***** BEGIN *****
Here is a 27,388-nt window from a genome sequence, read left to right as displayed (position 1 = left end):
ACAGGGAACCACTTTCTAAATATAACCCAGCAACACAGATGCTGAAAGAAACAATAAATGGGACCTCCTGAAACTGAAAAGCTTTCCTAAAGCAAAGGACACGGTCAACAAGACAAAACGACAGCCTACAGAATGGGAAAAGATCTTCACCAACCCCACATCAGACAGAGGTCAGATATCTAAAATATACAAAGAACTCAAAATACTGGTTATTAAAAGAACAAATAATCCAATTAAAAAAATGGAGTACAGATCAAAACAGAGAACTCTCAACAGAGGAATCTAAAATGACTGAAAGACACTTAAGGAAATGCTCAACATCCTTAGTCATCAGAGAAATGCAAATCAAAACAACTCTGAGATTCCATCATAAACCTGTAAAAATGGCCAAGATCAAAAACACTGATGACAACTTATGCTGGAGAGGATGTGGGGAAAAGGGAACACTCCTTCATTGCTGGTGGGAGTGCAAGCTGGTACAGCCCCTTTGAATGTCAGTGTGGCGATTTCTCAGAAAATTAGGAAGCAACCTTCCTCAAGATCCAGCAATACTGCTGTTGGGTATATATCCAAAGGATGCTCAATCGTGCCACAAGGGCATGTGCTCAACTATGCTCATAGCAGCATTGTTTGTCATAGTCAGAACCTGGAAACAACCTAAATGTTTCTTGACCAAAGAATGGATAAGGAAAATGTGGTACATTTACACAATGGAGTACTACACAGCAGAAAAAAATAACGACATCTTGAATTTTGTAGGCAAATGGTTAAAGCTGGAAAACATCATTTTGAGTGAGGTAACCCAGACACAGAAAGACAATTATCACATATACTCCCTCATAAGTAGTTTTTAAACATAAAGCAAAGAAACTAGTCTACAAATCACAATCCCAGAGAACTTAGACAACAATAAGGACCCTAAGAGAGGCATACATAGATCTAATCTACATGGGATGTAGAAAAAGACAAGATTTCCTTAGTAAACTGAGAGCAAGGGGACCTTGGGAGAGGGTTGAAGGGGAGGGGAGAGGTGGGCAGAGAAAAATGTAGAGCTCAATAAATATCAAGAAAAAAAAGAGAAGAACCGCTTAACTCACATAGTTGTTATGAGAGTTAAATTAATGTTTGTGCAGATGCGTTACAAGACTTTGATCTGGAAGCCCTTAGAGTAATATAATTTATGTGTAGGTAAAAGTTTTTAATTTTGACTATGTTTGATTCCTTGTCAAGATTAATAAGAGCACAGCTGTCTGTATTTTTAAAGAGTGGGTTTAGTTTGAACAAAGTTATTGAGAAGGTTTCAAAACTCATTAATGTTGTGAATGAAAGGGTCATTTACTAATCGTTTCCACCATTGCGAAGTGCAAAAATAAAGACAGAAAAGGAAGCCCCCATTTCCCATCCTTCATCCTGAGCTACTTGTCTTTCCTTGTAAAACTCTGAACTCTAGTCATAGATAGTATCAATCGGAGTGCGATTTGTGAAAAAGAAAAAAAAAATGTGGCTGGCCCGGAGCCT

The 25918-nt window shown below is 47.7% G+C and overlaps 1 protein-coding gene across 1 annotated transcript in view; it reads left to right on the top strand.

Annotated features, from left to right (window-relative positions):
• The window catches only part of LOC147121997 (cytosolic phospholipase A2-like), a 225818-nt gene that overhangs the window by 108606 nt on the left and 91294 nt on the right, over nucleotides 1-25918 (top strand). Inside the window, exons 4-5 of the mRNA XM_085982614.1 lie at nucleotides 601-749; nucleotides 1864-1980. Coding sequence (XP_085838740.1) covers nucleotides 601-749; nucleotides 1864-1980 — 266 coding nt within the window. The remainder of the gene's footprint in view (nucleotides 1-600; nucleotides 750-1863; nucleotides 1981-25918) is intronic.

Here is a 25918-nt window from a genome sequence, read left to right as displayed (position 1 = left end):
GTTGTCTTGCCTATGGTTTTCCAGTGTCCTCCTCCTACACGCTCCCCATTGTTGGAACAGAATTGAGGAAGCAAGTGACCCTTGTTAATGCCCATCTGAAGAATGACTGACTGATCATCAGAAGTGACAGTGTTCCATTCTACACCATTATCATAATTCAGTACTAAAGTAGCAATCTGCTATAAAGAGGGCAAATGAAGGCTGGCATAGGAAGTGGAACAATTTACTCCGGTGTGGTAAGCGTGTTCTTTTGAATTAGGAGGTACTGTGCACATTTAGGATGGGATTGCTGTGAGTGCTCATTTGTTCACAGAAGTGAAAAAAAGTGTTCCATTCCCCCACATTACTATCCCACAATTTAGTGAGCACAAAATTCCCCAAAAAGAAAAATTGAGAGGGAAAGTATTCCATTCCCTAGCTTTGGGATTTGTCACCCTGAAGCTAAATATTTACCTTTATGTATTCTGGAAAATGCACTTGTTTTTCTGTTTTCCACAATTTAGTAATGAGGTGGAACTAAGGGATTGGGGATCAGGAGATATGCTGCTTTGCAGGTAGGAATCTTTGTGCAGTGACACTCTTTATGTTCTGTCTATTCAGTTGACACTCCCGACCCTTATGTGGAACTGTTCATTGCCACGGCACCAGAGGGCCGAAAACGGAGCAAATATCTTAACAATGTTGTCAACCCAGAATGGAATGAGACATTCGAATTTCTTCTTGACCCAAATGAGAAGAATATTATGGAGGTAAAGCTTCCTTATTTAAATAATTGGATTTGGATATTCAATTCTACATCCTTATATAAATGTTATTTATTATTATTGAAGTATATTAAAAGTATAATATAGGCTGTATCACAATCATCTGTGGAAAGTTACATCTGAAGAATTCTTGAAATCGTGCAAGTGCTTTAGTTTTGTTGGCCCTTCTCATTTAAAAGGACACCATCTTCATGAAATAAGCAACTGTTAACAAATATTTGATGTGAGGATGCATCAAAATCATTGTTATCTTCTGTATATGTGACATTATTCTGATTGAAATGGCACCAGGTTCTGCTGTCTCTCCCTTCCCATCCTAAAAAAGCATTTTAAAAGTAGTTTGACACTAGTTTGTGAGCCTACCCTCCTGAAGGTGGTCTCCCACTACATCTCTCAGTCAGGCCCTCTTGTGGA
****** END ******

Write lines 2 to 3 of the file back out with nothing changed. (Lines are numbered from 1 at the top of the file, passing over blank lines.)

ACAGGGAACCACTTTCTAAATATAACCCAGCAACACAGATGCTGAAAGAAACAATAAATGGGACCTCCTGAAACTGAAAAGCTTTCCTAAAGCAAAGGACACGGTCAACAAGACAAAACGACAGCCTACAGAATGGGAAAAGATCTTCACCAACCCCACATCAGACAGAGGTCAGATATCTAAAATATACAAAGAACTCAAAATACTGGTTATTAAAAGAACAAATAATCCAATTAAAAAAATGGAGTACAGATCAAAACAGAGAACTCTCAACAGAGGAATCTAAAATGACTGAAAGACACTTAAGGAAATGCTCAACATCCTTAGTCATCAGAGAAATGCAAATCAAAACAACTCTGAGATTCCATCATAAACCTGTAAAAATGGCCAAGATCAAAAACACTGATGACAACTTATGCTGGAGAGGATGTGGGGAAAAGGGAACACTCCTTCATTGCTGGTGGGAGTGCAAGCTGGTACAGCCCCTTTGAATGTCAGTGTGGCGATTTCTCAGAAAATTAGGAAGCAACCTTCCTCAAGATCCAGCAATACTGCTGTTGGGTATATATCCAAAGGATGCTCAATCGTGCCACAAGGGCATGTGCTCAACTATGCTCATAGCAGCATTGTTTGTCATAGTCAGAACCTGGAAACAACCTAAATGTTTCTTGACCAAAGAATGGATAAGGAAAATGTGGTACATTTACACAATGGAGTACTACACAGCAGAAAAAAATAACGACATCTTGAATTTTGTAGGCAAATGGTTAAAGCTGGAAAACATCATTTTGAGTGAGGTAACCCAGACACAGAAAGACAATTATCACATATACTCCCTCATAAGTAGTTTTTAAACATAAAGCAAAGAAACTAGTCTACAAATCACAATCCCAGAGAACTTAGACAACAATAAGGACCCTAAGAGAGGCATACATAGATCTAATCTACATGGGATGTAGAAAAAGACAAGATTTCCTTAGTAAACTGAGAGCAAGGGGACCTTGGGAGAGGGTTGAAGGGGAGGGGAGAGGTGGGCAGAGAAAAATGTAGAGCTCAATAAATATCAAGAAAAAAAAGAGAAGAACCGCTTAACTCACATAGTTGTTATGAGAGTTAAATTAATGTTTGTGCAGATGCGTTACAAGACTTTGATCTGGAAGCCCTTAGAGTAATATAATTTATGTGTAGGTAAAAGTTTTTAATTTTGACTATGTTTGATTCCTTGTCAAGATTAATAAGAGCACAGCTGTCTGTATTTTTAAAGAGTGGGTTTAGTTTGAACAAAGTTATTGAGAAGGTTTCAAAACTCATTAATGTTGTGAATGAAAGGGTCATTTACTAATCGTTTCCACCATTGCGAAGTGCAAAAATAAAGACAGAAAAGGAAGCCCCCATTTCCCATCCTTCATCCTGAGCTACTTGTCTTTCCTTGTAAAACTCTGAACTCTAGTCATAGATAGTATCAATCGGAGTGCGATTTGTGAAAAAGAAAAAAAAAATGTGGCTGGCCCGGAGCCT

The 25918-nt window shown below is 47.7% G+C and overlaps 1 protein-coding gene across 1 annotated transcript in view; it reads left to right on the top strand.